We don’t have to defend ourselves against the hatred of those who pervert the meaning of the Bible. They are making the best argument against their own beliefs when they show their hatred, ignorance, and disgust because at the same time they ignore 1 John 4:8, “He who does not love does not know God, for God is love.” He who does not love does not know God: nine essential words that hold the essence of all the 783,137 that comprise the Bible. We don’t have to allow other people to set the limits of conversation or define acceptable discourse. We can simply walk away when the conversation makes us uncomfortable knowing our righteousness. We can prioritize our emotional and mental health over and above answering every question asked of us. “God is love, and your hate-filled beliefs go against God” is an acceptable answer in my book. It’s all that needs to be said, if you choose to say anything at all.
We also have the option to change the conversation to one about love and acceptance. Instead of letting someone else define how the conversation goes, we can tell them how our faith makes us feel, how it gives us life, and how it changes the way we live. Tell a story of how God has deepened your faith because of being gay. I know I understand my faith a lot more since I began studying the scriptures instead of just listening to a preacher every Sunday. The story of the Bible is our story, too. No one gets to define our faith for us. Our relationship with God is a personal relationship that no one can define for us. Religious leaders want to define that relationship because that gives them power over you and others. They are just men. They don’t have any relationship with God that is more special than your relationship with God.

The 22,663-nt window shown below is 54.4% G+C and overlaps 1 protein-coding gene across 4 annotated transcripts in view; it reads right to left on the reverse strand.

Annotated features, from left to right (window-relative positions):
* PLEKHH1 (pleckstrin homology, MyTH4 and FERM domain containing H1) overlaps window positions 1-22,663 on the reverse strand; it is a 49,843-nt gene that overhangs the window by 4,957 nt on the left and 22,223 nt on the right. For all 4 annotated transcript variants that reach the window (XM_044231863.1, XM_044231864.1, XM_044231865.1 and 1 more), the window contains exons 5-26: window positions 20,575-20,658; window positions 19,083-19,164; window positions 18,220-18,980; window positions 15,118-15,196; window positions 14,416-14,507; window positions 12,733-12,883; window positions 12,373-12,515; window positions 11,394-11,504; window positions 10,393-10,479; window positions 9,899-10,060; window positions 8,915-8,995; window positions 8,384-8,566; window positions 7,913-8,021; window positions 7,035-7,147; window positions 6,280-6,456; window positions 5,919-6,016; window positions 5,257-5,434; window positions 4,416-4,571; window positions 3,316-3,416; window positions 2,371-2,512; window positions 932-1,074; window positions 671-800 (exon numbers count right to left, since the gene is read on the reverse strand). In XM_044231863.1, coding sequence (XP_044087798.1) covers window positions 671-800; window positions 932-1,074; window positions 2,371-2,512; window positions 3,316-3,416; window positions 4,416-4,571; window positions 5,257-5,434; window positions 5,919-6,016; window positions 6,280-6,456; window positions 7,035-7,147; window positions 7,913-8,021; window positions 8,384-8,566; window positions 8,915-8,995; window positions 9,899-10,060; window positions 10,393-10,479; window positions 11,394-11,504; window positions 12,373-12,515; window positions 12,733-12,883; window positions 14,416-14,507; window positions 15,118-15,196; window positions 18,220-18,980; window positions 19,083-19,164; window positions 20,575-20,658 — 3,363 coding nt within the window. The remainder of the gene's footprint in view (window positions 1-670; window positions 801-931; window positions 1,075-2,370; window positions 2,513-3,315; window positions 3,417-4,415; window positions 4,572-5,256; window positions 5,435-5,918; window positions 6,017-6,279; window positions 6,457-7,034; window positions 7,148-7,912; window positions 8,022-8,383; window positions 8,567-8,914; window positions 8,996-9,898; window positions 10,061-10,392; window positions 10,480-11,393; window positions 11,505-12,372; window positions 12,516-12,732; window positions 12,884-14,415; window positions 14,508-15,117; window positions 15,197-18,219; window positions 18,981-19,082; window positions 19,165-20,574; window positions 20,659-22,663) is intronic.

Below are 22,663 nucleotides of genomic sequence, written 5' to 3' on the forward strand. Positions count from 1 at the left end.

Most anti-LGBTQ+ religious leaders will likely never understand or change, even if God appeared in a giant glowing light and told them they were wrong. Recently, the Family Research Council, an anti-LGBTQ+ hate group that serves as the lobbying arm of the religious right, describes LGBTQ+ people as “unnatural” and “immoral” in a message to supporters. They reminded recipients at the beginning of the message of a Bible verse that commands followers to kill gay people. David Closson, FRC’s Director of Christian Ethics and Biblical Worldview said, “The apostle Paul explains that humanity has rejected God, exchanging the truth about Him and the things He created for a lie.” Sadly, he is likely never to realize that Paul spoke of people like him who have rejected God’s unconditional love. Groups like the FRC and others like them are likely to ramp up their hateful rhetoric as the Equality Act is discussed more. They will become apoplectic if it passes. However, it’s time we stop allowing these people to control the conversation. It’s time we start telling our own stories in our own way.
We have to quit separating ourselves from religion and instead change the conversation. We have to oppose their hate-filled use of Christianity with the truth of God’s love. It is the only way we can take back the conversation. The religious right has strayed so far from God’s message that we cannot create the world Jesus was brought to this earth to save until we take back the conversation.